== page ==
Boredom in the Classroom—An Education Crisis

Innovation
New video based digital curriculum, powered by leading edge learning dynamics, is helping to make K-12 education equitable for all students
By: 
Cebron Walker

Education in the U.S. is in crisis. Students who use textbooks and memorize are bored stiff. And the teachers who “teach to the test” feel alienated. The old ways of memorization are useless in the digital age. What is clear is that we need compelling interdisciplinary digital education platforms — for students and teachers — that enhances critical thinking and create engagement.

Here are some facts: The U.S. spends $13,000 dollars per year on every one of its 55 Million students in K-12 and that is by far the most spent in the world. But, American students are only 26th in math in the world, 21st in science and 17th in literacy and this disturbing decline continues to spiral.

U.S. public school systems have been losing ground since 1980 (OECD-PISA, 2013). There is a great mismatch between students’ use of digital resources outside the school and the role of digital technology with in the school (Kaiser Family foundation, 2010). Students are less and less engaged as they progress through school (Jenkins, 2012) and a full third of the 3.2M teachers in the U.S. are contemplating leaving the profession (Met Life, 2010.) The education gap is imposing the economic equivalent of a permanent national recession. (OECD, 2013.)

Enter The Madcap Learning Adventure, who recently shared with the Learning Counsel what they have been doing and working on to transform learning. This digital and interactive learning platform is a reimagining the textbook for core K-12 education.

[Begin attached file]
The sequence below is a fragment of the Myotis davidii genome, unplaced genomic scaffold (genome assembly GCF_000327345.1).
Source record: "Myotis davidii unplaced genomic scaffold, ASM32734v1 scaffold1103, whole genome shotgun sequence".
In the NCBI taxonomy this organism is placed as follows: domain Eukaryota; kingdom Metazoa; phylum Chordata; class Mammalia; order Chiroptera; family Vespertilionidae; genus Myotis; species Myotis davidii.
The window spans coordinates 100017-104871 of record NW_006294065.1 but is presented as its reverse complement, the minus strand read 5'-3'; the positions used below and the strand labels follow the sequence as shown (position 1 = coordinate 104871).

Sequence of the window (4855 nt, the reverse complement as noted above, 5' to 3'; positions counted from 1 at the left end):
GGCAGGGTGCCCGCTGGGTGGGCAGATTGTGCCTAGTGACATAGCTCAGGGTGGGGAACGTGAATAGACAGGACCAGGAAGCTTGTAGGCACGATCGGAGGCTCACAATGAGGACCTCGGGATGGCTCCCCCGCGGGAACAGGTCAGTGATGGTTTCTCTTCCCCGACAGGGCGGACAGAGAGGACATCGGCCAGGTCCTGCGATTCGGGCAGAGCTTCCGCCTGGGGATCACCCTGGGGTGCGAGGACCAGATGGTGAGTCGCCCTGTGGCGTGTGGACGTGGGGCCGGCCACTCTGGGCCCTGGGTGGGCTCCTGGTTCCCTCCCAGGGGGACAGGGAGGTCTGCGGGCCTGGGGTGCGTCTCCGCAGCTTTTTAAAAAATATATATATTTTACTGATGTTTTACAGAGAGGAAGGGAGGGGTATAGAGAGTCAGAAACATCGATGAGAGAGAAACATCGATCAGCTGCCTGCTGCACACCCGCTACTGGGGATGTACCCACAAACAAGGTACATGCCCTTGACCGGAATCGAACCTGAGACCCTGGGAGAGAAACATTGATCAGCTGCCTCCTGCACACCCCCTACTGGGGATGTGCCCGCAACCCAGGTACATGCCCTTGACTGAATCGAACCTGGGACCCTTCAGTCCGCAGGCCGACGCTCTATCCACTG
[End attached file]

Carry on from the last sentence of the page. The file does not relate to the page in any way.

David Devine, Madcap’s CEO and Founder, told the Learning Counsel, “Our goal is very simple—to create increased learning outcomes for students and new teaching experiences for teachers.” He continued, “we’re doing this by engaging kids with exciting digital and pedagogical learning resources, project-based learning and collaborative knowledge creation that is systematically aligned to the CCSS.”

Madcap’s education platform allows the learner to personalize his or her own learning journey with a digital and interactive adaptive module. It creates a non-linear matrix of learning opportunities using the techniques of gaming supported throughout by powerful expressions of the core ideas across the curriculum.

Initially funded by The Bill & Melinda Gates Foundation with a strategic investment from Pearson Education of New York, CEO David Devine and his creative and curriculum team are creating a public and private education platform for the digital age.

Madcap is 100% web-based that is accessible by all ubiquitous computer devices. The Learning Adventure is not aligned with any single hardware supplier or device.

“We believe that as smart phone and tablet technology and computing capacity increases and costs decline, students, parents and teachers will have easy, cost effective access to online curriculum anywhere and at anytime,” stated Devine.

There is no question that education is evolving and that the jobs in the future can only be predicted today. “Our intention is optimistic of course,” stated Devine, “but we believe that Madcap can improve student learning so thoroughly that graduates will soon be able to evolve and create and invent the new jobs needed in the digital age. We believe that our solution will disrupt widely but educate deeply leading America back on the road to renewal and nation building. We intend to greatly transform 21st Century learning across America.”

Test results from a recent independent Pilot study of The Madcap Learning Adventure in Brunswick, Maine and the Toronto District School Board (TDSB), conducted by the Centre for Research and Evaluation at the University of Maine, found Madcap providing dramatic improvements in 3 key areas: 1) student learning outcomes improved 20-40% when using the digital and interactive platform, 2) student engagement vastly improved, and, 3) changes to teacher pedagogy that reflected Common Core objectives improved greatly (student-led, individualized instruction based on reflective and adaptive teacher practice.)

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